THE SELLING OF HRC
To further reinforce the pimping of Sen. Hillary Rodham Clinton and her book, the Democratic Senatorial Campaign Committee has already made plans for book-purchase and book-signing events in Chicago, San Francisco, Denver, Atlanta, New Jersey, Cleveland and Los Angeles. All the money raised at these will go toward Democratic attempts to retake the Senate in 2004.
According to a DSCC staffer, the committee has made tentative plans to purchase more than 10,000 books for its fundraising purposes. These Clinton appearances are above and beyond those already planned for Senators Boxer, Lincoln and Murray, all of whom have touted their Clinton book signing events. Clinton raised more than $1 million last year alone for Democratic senators, and the DSCC expects her to raise upwards of $2 million this year.
"Actually, we think it will be more than that," says the DSCC staffer. "When you consider that she's probably raised close to a million already [in 2003], with more than 15 events to go she could easily be our George Bush for the next election cycle."
She's not only raising money for Democrats, but also helping raise bagfuls of money for Republicans. Already Sen. George Allen, who chairs the Republicans' Senate campaign committee, is pulling in record amounts (many are less than $500, confirming Republican grassroots strength), using Clinton and her obvious desires for higher office as an obvious rallying point.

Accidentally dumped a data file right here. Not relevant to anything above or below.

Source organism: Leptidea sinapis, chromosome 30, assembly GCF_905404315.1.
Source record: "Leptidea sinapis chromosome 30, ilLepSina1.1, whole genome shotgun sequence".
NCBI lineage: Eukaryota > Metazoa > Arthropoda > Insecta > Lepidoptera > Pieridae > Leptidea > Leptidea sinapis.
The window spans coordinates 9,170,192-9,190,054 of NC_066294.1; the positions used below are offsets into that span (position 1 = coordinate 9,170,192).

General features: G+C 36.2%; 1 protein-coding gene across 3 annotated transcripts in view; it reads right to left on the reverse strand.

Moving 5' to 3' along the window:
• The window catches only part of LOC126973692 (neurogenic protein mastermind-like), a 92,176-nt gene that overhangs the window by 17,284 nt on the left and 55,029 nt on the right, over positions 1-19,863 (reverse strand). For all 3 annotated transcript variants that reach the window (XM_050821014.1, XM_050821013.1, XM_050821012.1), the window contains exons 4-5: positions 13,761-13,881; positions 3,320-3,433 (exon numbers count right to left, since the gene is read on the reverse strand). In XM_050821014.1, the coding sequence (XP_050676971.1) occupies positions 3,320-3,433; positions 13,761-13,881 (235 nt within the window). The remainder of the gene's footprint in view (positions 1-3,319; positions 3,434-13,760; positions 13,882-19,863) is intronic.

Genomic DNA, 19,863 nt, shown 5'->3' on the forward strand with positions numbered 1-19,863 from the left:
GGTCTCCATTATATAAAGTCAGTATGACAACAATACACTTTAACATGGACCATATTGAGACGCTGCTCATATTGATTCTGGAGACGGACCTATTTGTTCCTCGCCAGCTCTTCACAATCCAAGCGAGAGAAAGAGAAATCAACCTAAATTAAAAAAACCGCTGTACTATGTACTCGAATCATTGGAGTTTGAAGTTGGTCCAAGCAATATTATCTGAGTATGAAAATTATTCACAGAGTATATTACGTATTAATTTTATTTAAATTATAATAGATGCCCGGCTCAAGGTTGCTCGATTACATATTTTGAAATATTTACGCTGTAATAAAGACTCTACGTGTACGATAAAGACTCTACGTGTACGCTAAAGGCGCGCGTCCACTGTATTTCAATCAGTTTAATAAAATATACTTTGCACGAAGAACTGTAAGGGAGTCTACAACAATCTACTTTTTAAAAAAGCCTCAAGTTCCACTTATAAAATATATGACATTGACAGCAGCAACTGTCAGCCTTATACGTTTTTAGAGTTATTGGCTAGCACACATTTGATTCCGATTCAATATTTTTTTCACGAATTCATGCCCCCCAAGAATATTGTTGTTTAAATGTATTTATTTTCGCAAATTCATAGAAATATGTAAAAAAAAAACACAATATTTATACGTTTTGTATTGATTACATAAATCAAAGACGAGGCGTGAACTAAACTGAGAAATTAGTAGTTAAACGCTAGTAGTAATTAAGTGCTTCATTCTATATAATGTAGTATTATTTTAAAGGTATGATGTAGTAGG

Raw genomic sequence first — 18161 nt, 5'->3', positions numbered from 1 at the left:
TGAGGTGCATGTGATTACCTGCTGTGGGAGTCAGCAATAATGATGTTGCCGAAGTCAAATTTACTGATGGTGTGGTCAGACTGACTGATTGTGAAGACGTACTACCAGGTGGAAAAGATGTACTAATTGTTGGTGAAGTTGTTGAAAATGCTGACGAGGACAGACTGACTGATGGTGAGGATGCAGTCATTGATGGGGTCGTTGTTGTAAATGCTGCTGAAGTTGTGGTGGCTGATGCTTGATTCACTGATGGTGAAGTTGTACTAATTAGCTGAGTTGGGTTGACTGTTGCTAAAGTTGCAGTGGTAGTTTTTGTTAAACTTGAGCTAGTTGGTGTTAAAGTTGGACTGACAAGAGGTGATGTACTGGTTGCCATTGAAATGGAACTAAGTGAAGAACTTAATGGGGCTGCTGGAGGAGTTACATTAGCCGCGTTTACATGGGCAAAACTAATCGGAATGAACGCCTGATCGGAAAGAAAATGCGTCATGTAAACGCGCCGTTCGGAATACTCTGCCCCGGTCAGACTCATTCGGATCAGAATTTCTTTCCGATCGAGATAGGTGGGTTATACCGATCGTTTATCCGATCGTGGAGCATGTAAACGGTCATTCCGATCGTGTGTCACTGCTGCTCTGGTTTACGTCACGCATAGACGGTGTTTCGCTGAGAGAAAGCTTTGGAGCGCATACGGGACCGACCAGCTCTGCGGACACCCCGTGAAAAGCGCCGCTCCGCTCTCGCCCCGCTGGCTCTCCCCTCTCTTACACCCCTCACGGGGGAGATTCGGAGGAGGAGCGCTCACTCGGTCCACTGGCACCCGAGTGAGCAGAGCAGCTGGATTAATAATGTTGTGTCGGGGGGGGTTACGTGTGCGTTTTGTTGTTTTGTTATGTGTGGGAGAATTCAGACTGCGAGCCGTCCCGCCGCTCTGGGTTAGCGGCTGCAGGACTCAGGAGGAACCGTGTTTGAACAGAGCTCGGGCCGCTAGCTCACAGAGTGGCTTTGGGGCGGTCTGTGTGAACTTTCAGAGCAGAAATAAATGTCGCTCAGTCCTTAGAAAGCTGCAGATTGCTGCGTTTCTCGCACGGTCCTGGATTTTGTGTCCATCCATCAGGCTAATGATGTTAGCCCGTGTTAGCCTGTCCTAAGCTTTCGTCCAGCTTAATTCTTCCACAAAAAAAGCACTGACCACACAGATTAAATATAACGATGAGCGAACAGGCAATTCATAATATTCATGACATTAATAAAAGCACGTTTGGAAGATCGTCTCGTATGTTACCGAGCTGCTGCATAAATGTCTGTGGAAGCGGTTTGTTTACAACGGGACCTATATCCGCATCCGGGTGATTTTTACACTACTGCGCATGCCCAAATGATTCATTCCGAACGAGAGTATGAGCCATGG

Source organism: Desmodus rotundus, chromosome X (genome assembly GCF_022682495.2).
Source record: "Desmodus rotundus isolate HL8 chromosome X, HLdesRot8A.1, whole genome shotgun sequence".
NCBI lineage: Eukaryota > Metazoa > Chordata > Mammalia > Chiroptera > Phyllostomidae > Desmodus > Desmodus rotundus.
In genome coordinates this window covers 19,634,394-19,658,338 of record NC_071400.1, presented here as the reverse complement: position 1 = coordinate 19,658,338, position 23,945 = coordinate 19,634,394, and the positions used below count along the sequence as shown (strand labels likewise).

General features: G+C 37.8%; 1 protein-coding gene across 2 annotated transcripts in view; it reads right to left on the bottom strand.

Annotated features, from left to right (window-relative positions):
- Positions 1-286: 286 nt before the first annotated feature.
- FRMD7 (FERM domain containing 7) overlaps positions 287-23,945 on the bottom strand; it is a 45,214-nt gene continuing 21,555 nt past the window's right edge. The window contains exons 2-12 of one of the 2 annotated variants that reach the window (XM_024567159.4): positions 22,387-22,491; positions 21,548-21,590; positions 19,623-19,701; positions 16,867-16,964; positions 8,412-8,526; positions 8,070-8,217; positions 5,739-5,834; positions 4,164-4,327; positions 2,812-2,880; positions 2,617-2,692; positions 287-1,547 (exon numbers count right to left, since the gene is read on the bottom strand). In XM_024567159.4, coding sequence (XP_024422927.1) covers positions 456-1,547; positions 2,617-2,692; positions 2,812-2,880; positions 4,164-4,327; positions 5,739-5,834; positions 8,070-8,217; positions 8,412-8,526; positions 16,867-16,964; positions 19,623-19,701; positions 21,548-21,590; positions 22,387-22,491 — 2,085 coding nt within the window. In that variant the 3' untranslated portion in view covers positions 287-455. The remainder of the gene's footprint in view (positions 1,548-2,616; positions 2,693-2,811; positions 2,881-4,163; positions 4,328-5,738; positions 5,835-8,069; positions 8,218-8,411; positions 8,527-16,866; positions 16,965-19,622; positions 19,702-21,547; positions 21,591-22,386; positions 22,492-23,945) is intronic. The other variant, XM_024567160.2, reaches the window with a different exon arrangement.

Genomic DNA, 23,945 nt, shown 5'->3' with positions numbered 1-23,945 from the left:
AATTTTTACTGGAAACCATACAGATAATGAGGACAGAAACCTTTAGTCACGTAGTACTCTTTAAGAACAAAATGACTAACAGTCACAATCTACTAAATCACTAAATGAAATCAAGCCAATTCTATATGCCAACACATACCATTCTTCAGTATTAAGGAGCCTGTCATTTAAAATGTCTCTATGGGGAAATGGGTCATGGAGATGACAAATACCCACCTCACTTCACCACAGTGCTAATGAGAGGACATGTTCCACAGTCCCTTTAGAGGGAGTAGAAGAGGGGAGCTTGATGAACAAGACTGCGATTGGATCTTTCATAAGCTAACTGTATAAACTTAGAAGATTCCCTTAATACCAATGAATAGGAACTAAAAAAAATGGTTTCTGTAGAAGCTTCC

Organized labor is concerned enough about the growing rift within its ranks that it is holding what amounts to a gangland summit today.
AFL-CIO president John Sweeney has called for the emergency meeting based on the actions of American Federation of State, County and Municipal Employees leader Gerald McEntee, who a few weeks back pulled out of the multi-million dollar PAC created by former AFL-CIO political director Steve Rosenthal. McEntee strong-armed fellow union boss Andrew Stern, head of the Service Employees International Union, to withdraw from Rosenthal's group as well. Now the tax-exempt organization known as the Partnership for America's Families appears to be floundering after McEntee signed on to a different tax-exempt 527 organization (the form of a PAC now allowed under McCain-Feingold) known as Grassroots Democrats.
Stern, for his part, has not fully committed to withdrawing from Rosenthal's operation, perhaps because McEntee has actually done so. AFL-CIO insiders say both McEntee and Stern have been cautiously circling each other for months, in the belief that they are both competing to replace Sweeney as capo di tuti capi of the AFL-CIO. McEntee seemed to take particular joy in seeing Rosenthal's planned $30 million project take on water so quickly, and beyond his involvement in the grassroots association, McEntee is now telling associates and presidential candidates that he might start his own tax-exempt 527 organization.
"This could be absolutely devastating not only to our presidential hopes but to our chances in the Senate and the House of gaining some ground," says a Democratic National Committee staffer. "If everybody is running their own operation, it will just create additional tension and confusion as we head into the fall."
Rosenthal's original vision was to create a one-stop shop for liberal Democratic candidates looking for funding. But in the end, Rosenthal would have been the kingmaker, denying McEntee the role he covets more than the AFSCME job he already holds.
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